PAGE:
Kieler recounted the significance of the latin phrase “HIC MORTUI VIVUNT,” literally “here live the dead,” which was written with coal on the white-washed wall near the prisoner’s entrance. Kieler explained that the phrase can help deal with the past in two ways. Firstly, it reminds us of the Muselmänner, of the living death that humans were subjected to in the prison camps. Kieler described how after a while in the camps time seemed to lose all meaning and he lived in an eternity of hunger, cold, infection, inhumane working conditions and torture without beginning or end. The phrase should have a second meaning for humanity, cautioned Kieler. It should not only remind us of the Muselmänner, but it should always warn humanity that our hearts must not become filled with hatred and bitterness. The torturers lost any right to forgiveness, expounded Kieler, but we lose our strength if we fill our hearts with hatred and bitterness.8

In a letter to Elie Wiesel, Kieler expressed similar thoughts. “We lose our strength if we allow our hearts to be filled with bitterness and hatred, and we lose our moral rights if revenge becomes our ultimate goal.” The purpose for remembering, implored Kieler, is to “turn the history of our past, our memories, into a strong weapon to be used in the continuous fight for human rights.”9

Some people require forgetting in order to make a new life, and others require actively remembering and commemorating to live on. Can remembering and forgetting co-exist in the present? It seems that those who need the past to be forgotten, or at least a line drawn around the past to provide a clean break, should be allowed that measure of management. Likewise it is not impossible nor impractical for those who need commemoration and remembrance to create those options for properly dealing with the past.

A common form of Holocaust commemoration is to build a museum and organize an archive to honor those who died and suffered. The largest memorial commemorating forced laborers at an underground factory in Germany is near Nordhausen, at the Mittelbau-Dora Concentration Camp Memorial. In a 2013 interview with the author, Jens-Christian Wagner, the director of the memorial, discussed the importance of memorials and the purpose they have in contemporary Germany. He spoke on the many different meanings of “Gedenkstätte,” how there are political, social, emotional and economic meanings and reasons for creating a monument or memorial site. One interesting, and sad, fact is that much of the financial support for the memorials throughout Germany that commemorate the Holocaust is provided by survivors or their relatives. The victims are paying for their own suffering to be remembered, implying that the perpetrators hold no lasting responsibility for their actions. Dr. Wagner also noted how it was not until 1998 that a German Bundesregierung took national responsibility for their Nazi past in the form of financially supporting memorials and monuments. Before then, “cultural” aspects of the national past were left to local and state governments.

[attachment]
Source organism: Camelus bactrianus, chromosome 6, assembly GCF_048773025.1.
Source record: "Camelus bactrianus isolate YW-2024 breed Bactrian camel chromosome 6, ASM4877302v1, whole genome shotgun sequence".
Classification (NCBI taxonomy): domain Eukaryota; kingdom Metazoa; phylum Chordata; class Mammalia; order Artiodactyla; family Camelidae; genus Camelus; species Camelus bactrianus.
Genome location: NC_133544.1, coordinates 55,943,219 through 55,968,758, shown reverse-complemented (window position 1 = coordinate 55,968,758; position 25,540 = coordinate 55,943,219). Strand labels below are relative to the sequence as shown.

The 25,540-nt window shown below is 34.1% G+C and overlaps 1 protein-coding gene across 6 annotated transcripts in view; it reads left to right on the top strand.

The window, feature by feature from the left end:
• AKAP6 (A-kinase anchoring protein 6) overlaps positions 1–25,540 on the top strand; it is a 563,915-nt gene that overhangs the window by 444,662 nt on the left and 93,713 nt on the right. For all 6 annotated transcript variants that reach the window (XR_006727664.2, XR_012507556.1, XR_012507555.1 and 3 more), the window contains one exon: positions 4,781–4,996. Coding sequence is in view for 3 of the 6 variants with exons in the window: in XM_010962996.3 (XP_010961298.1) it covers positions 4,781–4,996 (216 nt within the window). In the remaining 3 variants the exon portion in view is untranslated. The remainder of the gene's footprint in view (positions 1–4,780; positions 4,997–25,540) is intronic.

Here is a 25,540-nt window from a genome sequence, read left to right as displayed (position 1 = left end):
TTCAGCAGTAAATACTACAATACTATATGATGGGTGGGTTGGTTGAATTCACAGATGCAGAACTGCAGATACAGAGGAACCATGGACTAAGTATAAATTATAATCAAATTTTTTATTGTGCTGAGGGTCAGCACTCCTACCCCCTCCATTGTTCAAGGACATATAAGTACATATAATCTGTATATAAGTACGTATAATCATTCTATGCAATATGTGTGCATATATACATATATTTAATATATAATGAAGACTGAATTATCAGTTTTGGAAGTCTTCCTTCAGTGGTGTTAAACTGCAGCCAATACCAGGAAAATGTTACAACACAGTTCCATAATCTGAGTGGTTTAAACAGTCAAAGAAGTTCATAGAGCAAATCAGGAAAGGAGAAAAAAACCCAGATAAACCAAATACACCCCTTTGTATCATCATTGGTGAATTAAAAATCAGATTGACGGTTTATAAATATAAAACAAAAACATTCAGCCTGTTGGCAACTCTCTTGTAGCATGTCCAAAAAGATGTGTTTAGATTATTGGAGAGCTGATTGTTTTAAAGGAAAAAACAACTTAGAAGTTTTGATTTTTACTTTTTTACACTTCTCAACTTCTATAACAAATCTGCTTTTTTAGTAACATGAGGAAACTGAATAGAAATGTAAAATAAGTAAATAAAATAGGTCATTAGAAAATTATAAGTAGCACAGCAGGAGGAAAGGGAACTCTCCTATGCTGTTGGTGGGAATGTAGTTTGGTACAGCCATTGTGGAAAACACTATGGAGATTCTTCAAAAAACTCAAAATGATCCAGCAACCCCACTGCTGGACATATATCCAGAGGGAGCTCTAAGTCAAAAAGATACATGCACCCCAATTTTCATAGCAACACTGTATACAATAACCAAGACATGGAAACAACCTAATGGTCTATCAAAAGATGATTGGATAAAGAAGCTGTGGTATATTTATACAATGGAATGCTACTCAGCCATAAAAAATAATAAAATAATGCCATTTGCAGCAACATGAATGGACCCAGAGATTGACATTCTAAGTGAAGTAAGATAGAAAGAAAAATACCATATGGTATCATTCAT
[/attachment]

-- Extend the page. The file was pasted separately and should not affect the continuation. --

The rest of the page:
One question asked of Dr. Wagner was how many memorials are needed. He replied that it is impossible to construct one at each location where people were unjustly kept prisoner, forced to do labor, or executed. It should be enough to use one or two locations as an example, as in the case with Auschwitz and Dachau. Sites with multi-regional, or national importance, though, should be funded by the national government. Local population and authorities should determine what is adequate and appropriate for monuments or memorials in their area. Dr. Wagner warned that care must also be taken due to issues that can arise when there is good intent, but no input from survivors or those who were affected. He was adamant, though, that something should be done. He further discussed that the reason for Holocaust memorials in Germany should be for social history, and only as it relates to the concentration camp inmates. The use of forced labor can never be separated from the technological and scientific discoveries made by the Nazi engineers and scientists. For example, you can’t separate the technical aspects of the V-weapons and tunnel building from the forced laborers who suffered inhumanely to manufacture the rockets and excavate the tunnels.